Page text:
Some aspects of this issue overlap with the issue above and I also dove into this more extensively in a previous post, “I Do Not Have Enough Faith To Be An Atheist.” Higher education is not the culprit. Great heroes of the Bible like Moses, Daniel, Hananiah, Mishael, and Azariah did not waver in their faith despite being fully immersed into the secular (“pagan” if you will) higher education of their time.

While the above list is not exhaustive of all the reasons young people leave the Christian faith, I believe these reasons are serious enough for us to examine ourselves and our own relationship with God…

Could it be that we are looking for reasons why young people leave faith in the wrong places? What if we, the church, are being used by the enemy to plant seeds of doubt into young hearts but remain too proudly blind to see it?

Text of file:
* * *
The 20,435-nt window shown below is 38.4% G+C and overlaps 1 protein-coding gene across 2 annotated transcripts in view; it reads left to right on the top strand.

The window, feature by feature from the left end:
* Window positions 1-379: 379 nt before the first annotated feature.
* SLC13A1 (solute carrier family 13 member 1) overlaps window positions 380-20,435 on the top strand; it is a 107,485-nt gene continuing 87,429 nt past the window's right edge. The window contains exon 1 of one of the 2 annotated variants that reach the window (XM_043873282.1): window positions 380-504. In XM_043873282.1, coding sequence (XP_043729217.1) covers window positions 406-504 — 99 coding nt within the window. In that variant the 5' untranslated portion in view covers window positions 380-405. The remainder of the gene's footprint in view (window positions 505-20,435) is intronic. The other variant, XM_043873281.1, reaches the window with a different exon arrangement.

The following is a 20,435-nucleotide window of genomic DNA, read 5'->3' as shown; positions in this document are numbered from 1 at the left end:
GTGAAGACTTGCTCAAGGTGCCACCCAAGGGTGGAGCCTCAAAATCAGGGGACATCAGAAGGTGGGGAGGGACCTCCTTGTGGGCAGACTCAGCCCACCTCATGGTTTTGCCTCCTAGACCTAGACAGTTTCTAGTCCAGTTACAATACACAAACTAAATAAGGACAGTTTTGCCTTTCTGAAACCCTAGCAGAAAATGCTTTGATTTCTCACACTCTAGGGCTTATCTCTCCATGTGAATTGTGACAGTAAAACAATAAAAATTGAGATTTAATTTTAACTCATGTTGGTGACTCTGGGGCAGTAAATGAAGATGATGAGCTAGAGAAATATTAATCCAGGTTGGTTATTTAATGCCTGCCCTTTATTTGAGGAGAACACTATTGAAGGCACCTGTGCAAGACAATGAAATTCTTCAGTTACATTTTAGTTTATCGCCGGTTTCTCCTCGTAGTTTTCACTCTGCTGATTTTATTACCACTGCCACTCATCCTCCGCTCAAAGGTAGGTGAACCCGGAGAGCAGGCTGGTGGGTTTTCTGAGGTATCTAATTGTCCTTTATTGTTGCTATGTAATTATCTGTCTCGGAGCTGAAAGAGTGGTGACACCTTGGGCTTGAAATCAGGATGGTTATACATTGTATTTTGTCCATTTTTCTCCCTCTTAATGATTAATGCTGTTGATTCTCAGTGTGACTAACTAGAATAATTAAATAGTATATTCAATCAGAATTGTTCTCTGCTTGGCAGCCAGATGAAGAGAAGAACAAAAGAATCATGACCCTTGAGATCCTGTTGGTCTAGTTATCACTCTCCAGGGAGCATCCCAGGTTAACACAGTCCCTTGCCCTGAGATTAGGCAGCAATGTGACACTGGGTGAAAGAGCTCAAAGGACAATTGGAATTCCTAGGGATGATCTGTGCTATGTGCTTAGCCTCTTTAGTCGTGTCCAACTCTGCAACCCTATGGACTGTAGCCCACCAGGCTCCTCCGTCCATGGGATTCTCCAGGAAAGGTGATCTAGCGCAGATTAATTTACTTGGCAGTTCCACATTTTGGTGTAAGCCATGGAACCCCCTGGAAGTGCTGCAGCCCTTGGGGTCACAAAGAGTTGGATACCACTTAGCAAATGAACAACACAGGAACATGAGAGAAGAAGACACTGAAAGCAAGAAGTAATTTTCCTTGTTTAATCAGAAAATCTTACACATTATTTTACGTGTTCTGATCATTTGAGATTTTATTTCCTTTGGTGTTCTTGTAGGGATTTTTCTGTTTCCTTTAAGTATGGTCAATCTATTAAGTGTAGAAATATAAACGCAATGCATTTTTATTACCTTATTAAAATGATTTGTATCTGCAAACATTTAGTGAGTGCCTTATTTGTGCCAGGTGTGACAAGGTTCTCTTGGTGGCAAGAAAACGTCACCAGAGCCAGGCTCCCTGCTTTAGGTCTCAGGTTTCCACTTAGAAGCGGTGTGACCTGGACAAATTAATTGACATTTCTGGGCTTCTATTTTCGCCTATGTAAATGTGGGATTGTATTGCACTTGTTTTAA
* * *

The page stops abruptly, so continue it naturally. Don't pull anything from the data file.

Can we just stop it with our pride?

How long must we keep pretending that everything is just fine and dandy in our esteemed Slavic churches?

(For the record, I know that “other churches” have similar problems. But since I was blessed with a Slavic background – and I do not say this with any hint of sarcasm – I believe I am allowed to write about my own people).

Has the time come to admit that we are all broken people desperately in need of Jesus? Has the time come to stand up and plead for a revival that starts in our own hearts?